Olivia Frank, Malia S. Q Murphy, Robert Talarico, Kathryn M. Denize, Carlie Boisvert, Alysha L. J Dingwall Harvey, Ruth Rennicks White, Daniel J Corsi, Kari Sampsel, Shi Wu Wen, Mark C. Walker, Darine El-Chaâr & Katherine A. Muldoon (2023) The COVID-19 pandemic and parental substance use: a cross-sectional survey of substance use among pregnant and post-partum individuals and their partners, Journal of Substance Use, DOI: 10.1080/14659891.2023.2183148
This study was designed to investigate patterns and risk factors for substance use among obstetrical patients who gave birth during the early period of the pandemic, and their partners.
Cross-sectional survey of obstetrical patients between March 17th and June 16th, 2020, at The Ottawa Hospital, Ottawa, Canada. Substance use was a composite measure of any alcohol, tobacco, or cannabis use since COVID-19 began. Four outcomes included: any participant substance use or increase in substance use, any partner substance use or increase in substance use. Adjusted risk ratios (ARR) and 95% confidence intervals (CI) are presented.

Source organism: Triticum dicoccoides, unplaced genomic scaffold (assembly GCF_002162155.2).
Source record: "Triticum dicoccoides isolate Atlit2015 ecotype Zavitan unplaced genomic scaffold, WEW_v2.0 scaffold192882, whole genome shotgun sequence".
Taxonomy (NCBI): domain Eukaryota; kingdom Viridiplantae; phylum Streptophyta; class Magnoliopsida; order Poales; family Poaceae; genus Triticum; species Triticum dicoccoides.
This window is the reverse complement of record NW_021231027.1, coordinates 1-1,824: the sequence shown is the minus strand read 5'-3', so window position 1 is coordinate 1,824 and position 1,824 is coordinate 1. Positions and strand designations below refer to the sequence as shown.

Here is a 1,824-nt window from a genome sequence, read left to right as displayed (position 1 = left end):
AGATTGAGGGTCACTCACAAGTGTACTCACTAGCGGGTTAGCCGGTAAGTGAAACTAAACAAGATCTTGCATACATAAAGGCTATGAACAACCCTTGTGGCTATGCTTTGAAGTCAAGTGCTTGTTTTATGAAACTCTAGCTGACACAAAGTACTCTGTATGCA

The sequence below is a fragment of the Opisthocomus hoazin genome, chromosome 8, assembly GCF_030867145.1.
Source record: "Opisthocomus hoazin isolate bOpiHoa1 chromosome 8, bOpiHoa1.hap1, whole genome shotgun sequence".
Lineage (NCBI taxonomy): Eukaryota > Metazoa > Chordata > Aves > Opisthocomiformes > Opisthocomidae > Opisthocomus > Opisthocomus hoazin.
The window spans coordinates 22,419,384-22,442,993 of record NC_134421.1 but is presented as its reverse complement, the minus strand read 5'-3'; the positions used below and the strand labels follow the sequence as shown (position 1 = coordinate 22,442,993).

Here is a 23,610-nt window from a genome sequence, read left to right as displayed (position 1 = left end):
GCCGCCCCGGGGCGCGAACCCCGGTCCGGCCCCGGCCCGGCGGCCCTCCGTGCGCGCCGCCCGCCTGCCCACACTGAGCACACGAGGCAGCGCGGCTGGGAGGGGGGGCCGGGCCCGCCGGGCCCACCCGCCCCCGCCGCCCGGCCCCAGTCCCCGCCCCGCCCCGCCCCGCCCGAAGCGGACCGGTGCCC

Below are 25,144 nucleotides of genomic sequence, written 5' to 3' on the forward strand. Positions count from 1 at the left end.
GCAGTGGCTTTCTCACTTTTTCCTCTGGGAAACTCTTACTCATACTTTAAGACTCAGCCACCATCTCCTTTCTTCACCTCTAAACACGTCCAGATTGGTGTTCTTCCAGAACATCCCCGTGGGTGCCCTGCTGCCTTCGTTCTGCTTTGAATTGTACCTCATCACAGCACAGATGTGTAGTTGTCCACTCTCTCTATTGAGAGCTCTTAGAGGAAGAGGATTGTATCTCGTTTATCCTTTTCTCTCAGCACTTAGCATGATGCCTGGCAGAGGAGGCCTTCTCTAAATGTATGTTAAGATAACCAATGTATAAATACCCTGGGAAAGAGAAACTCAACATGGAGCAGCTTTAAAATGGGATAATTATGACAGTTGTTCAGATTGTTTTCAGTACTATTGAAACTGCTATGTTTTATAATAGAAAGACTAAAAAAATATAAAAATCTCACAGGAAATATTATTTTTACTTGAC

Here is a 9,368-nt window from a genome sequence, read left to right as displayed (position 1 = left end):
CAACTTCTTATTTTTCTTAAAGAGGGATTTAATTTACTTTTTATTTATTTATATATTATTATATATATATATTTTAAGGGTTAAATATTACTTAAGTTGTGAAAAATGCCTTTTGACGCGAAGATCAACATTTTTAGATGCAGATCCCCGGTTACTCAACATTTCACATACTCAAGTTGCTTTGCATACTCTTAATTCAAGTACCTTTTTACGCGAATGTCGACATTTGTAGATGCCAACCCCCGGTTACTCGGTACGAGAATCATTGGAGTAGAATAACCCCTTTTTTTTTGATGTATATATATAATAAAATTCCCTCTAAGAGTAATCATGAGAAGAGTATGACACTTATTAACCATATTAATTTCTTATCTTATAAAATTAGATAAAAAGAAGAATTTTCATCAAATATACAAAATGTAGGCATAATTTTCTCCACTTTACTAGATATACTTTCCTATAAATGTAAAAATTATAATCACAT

Of 216 participants, 113 (52.3%) and 15 (6.9%) obstetrical patients reported substance use and increased use, respectively. Those born in Canada (ARR: 2.03; 95% CI: 1.27–3.23) and those with lower household income (ARR: 1.38; 95% CI: 1.04–1.85) had higher risk of substance use. Those with postpartum depression (ARR: 5.78; 95%CI: 2.22–15.05) had the highest risk of increased substance use. Families affected by school/daycare closure reported a higher risk of increased partner substance use (ARR: 2.46; 95% CI:1.38–4.39).
This study found that risk factors for substance use included demographics (i.e., being born in Canada, income), mental health (postpartum depression), and school/childcare closures.